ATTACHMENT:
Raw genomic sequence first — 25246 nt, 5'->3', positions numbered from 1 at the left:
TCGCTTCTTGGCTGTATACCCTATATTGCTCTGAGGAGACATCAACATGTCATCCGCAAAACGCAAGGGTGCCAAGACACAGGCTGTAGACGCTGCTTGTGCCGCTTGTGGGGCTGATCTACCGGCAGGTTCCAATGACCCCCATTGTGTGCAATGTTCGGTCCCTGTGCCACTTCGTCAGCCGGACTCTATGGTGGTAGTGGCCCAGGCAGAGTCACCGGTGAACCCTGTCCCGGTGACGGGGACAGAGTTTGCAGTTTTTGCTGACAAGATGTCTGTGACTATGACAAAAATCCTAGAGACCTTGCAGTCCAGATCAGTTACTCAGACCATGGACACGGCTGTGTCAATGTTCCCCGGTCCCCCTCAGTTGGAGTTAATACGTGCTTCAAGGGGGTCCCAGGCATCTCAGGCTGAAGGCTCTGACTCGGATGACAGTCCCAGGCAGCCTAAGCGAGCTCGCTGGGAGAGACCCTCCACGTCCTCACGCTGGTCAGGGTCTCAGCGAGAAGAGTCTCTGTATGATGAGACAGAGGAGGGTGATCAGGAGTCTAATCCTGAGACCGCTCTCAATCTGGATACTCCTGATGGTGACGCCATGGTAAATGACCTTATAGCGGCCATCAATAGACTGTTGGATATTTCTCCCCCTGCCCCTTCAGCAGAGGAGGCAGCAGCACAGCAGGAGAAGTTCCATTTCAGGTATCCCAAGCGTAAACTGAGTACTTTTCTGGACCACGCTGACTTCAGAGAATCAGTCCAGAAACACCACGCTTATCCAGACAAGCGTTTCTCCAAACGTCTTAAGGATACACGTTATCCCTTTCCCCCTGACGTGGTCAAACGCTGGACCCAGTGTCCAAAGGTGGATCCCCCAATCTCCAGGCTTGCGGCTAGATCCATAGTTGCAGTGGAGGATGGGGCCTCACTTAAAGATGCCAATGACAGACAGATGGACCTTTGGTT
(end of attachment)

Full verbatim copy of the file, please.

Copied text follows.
Raw genomic sequence first — 25246 nt, 5'->3', positions numbered from 1 at the left:
TCGCTTCTTGGCTGTATACCCTATATTGCTCTGAGGAGACATCAACATGTCATCCGCAAAACGCAAGGGTGCCAAGACACAGGCTGTAGACGCTGCTTGTGCCGCTTGTGGGGCTGATCTACCGGCAGGTTCCAATGACCCCCATTGTGTGCAATGTTCGGTCCCTGTGCCACTTCGTCAGCCGGACTCTATGGTGGTAGTGGCCCAGGCAGAGTCACCGGTGAACCCTGTCCCGGTGACGGGGACAGAGTTTGCAGTTTTTGCTGACAAGATGTCTGTGACTATGACAAAAATCCTAGAGACCTTGCAGTCCAGATCAGTTACTCAGACCATGGACACGGCTGTGTCAATGTTCCCCGGTCCCCCTCAGTTGGAGTTAATACGTGCTTCAAGGGGGTCCCAGGCATCTCAGGCTGAAGGCTCTGACTCGGATGACAGTCCCAGGCAGCCTAAGCGAGCTCGCTGGGAGAGACCCTCCACGTCCTCACGCTGGTCAGGGTCTCAGCGAGAAGAGTCTCTGTATGATGAGACAGAGGAGGGTGATCAGGAGTCTAATCCTGAGACCGCTCTCAATCTGGATACTCCTGATGGTGACGCCATGGTAAATGACCTTATAGCGGCCATCAATAGACTGTTGGATATTTCTCCCCCTGCCCCTTCAGCAGAGGAGGCAGCAGCACAGCAGGAGAAGTTCCATTTCAGGTATCCCAAGCGTAAACTGAGTACTTTTCTGGACCACGCTGACTTCAGAGAATCAGTCCAGAAACACCACGCTTATCCAGACAAGCGTTTCTCCAAACGTCTTAAGGATACACGTTATCCCTTTCCCCCTGACGTGGTCAAACGCTGGACCCAGTGTCCAAAGGTGGATCCCCCAATCTCCAGGCTTGCGGCTAGATCCATAGTTGCAGTGGAGGATGGGGCCTCACTTAAAGATGCCAATGACAGACAGATGGACCTTTGGTT